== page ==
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Author Christine Wolf

As a psychotherapist and clinical social worker, Christine Wolf, MSW, LICSW has studied the long-term effects of violence and trauma on individuals and families. She has learned not only from her academic and professional experiences, but from her own background as a child of World War II refugees and as the mother of a homicide victim.

Born in Germany in 1945, Christine immigrated with her parents to Venezuela where she and her two brothers grew up in the City of Maracaibo. She came to the United States in 1966, as a young woman intent on mastering the English language.  

Attending the University of Massachusetts, she earned a bachelor’s degree in Sociology and Latin American Studies while tutoring foreign students—many of them refugees from Chile. In 1984, she received her master’s degree from Smith College School for Social Work.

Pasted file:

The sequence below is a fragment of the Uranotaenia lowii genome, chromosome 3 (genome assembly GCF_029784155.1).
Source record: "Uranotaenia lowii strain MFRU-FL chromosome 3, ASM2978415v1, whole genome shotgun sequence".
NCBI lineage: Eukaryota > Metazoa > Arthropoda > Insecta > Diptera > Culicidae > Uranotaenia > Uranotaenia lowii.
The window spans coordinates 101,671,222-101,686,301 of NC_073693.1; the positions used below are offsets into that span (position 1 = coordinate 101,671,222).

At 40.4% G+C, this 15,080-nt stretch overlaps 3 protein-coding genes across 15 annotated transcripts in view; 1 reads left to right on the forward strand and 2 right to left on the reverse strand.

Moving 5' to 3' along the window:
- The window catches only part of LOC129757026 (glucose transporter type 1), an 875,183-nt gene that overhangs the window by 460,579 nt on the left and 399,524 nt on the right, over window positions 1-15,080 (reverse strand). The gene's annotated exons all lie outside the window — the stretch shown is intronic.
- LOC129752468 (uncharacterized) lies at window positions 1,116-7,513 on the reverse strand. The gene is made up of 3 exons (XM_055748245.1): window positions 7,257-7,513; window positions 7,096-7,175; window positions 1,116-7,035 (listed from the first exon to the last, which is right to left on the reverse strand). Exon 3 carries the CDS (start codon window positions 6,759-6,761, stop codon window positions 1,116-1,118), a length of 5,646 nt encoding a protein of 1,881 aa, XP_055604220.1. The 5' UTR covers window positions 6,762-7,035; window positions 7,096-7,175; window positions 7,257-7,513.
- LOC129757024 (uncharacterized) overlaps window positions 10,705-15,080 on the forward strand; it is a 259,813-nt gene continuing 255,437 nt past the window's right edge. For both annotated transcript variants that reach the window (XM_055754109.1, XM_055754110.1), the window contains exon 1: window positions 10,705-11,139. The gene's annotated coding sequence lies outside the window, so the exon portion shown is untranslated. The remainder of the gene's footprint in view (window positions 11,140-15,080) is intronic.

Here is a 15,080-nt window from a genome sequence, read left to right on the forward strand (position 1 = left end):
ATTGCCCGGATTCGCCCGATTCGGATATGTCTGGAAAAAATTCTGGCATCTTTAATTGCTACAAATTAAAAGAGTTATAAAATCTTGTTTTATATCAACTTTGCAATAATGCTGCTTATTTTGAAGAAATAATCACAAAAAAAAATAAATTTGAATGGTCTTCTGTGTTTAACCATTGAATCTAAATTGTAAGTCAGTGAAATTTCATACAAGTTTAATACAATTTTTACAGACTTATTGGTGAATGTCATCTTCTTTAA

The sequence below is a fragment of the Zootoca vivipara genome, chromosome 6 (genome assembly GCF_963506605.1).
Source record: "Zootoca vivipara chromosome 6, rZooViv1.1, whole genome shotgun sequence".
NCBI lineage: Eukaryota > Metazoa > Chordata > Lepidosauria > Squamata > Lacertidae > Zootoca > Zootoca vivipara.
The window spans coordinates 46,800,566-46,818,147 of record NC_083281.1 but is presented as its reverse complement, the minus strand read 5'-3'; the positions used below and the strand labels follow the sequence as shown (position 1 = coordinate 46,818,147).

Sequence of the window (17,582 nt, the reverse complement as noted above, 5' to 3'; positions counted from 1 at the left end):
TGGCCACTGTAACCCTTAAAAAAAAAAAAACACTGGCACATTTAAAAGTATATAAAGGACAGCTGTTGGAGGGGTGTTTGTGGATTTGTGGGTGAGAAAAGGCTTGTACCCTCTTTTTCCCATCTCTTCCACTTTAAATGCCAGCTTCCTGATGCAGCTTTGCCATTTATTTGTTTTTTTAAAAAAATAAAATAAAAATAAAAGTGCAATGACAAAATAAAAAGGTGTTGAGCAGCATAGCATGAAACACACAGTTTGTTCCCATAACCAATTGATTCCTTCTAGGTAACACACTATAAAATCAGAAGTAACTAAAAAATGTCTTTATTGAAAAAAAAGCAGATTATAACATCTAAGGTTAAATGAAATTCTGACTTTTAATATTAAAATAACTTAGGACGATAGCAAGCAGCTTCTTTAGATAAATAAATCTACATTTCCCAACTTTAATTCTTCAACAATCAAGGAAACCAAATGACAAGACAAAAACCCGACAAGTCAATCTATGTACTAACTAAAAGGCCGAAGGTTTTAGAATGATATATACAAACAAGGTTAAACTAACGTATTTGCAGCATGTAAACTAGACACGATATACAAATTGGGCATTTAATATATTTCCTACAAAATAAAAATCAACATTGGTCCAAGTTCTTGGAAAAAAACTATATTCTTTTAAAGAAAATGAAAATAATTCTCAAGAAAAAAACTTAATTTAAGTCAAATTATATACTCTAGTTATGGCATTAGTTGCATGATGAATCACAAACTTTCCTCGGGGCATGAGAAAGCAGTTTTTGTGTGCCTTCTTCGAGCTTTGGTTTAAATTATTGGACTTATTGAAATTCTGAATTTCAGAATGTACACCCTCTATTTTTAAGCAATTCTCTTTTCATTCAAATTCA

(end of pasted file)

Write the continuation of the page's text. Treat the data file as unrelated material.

Christine has done extensive professional work in the area of trauma, presenting papers on the subject in the U.S. and China, leading seminars for psychology and social work interns, and acting as clinical supervisor to master’s level student interns attending Smith College and Simmons College School of Social Work.

Her book, Speak for Me, Mom: A Murder, A Trial, and a Mother's Enduring Love, was born out of deep grief following the 1989 murder of her 19-year-old son, Andreas Dresp. The basis for the book was formed as Christine began writing letters to her son in the immediate aftermath of his death as she faced a drastically altered future without him. Throughout the intense police investigation and emotionally-charged murder trial, Andreas's absence was a constant reminder of his suffering and a never-ending source of pain for Christine. With unflinching honesty, her account reveals what parents, family and friends of homicide victims experience in the wake of violent crime. 

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